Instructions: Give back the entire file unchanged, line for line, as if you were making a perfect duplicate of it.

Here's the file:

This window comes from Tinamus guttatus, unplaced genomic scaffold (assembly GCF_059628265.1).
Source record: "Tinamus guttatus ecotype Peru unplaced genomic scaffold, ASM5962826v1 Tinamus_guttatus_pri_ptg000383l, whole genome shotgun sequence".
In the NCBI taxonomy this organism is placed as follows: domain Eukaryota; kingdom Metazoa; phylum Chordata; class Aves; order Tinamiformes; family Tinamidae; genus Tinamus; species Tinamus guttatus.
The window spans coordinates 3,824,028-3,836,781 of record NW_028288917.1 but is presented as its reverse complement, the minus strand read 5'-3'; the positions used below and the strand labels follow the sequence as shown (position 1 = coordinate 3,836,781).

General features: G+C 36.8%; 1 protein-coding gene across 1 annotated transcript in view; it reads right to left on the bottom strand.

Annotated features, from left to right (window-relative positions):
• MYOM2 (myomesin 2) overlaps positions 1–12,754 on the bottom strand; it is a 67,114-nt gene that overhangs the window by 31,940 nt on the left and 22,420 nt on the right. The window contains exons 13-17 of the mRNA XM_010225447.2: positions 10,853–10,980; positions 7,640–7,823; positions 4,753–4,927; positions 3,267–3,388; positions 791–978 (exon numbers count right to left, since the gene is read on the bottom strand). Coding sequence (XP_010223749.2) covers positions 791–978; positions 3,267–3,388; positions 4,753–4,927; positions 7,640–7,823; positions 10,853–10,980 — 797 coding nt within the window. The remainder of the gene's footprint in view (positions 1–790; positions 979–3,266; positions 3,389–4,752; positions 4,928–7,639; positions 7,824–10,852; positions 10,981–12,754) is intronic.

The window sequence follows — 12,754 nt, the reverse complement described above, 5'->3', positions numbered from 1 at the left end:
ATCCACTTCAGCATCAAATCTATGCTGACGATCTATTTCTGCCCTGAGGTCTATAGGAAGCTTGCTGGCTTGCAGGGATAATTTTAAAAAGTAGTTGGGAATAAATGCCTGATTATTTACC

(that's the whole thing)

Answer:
This window comes from Tinamus guttatus, unplaced genomic scaffold (assembly GCF_059628265.1).
Source record: "Tinamus guttatus ecotype Peru unplaced genomic scaffold, ASM5962826v1 Tinamus_guttatus_pri_ptg000383l, whole genome shotgun sequence".
In the NCBI taxonomy this organism is placed as follows: domain Eukaryota; kingdom Metazoa; phylum Chordata; class Aves; order Tinamiformes; family Tinamidae; genus Tinamus; species Tinamus guttatus.
The window spans coordinates 3,824,028-3,836,781 of record NW_028288917.1 but is presented as its reverse complement, the minus strand read 5'-3'; the positions used below and the strand labels follow the sequence as shown (position 1 = coordinate 3,836,781).

General features: G+C 36.8%; 1 protein-coding gene across 1 annotated transcript in view; it reads right to left on the bottom strand.

Annotated features, from left to right (window-relative positions):
• MYOM2 (myomesin 2) overlaps positions 1–12,754 on the bottom strand; it is a 67,114-nt gene that overhangs the window by 31,940 nt on the left and 22,420 nt on the right. The window contains exons 13-17 of the mRNA XM_010225447.2: positions 10,853–10,980; positions 7,640–7,823; positions 4,753–4,927; positions 3,267–3,388; positions 791–978 (exon numbers count right to left, since the gene is read on the bottom strand). Coding sequence (XP_010223749.2) covers positions 791–978; positions 3,267–3,388; positions 4,753–4,927; positions 7,640–7,823; positions 10,853–10,980 — 797 coding nt within the window. The remainder of the gene's footprint in view (positions 1–790; positions 979–3,266; positions 3,389–4,752; positions 4,928–7,639; positions 7,824–10,852; positions 10,981–12,754) is intronic.

The window sequence follows — 12,754 nt, the reverse complement described above, 5'->3', positions numbered from 1 at the left end:
ATCCACTTCAGCATCAAATCTATGCTGACGATCTATTTCTGCCCTGAGGTCTATAGGAAGCTTGCTGGCTTGCAGGGATAATTTTAAAAAGTAGTTGGGAATAAATGCCTGATTATTTACC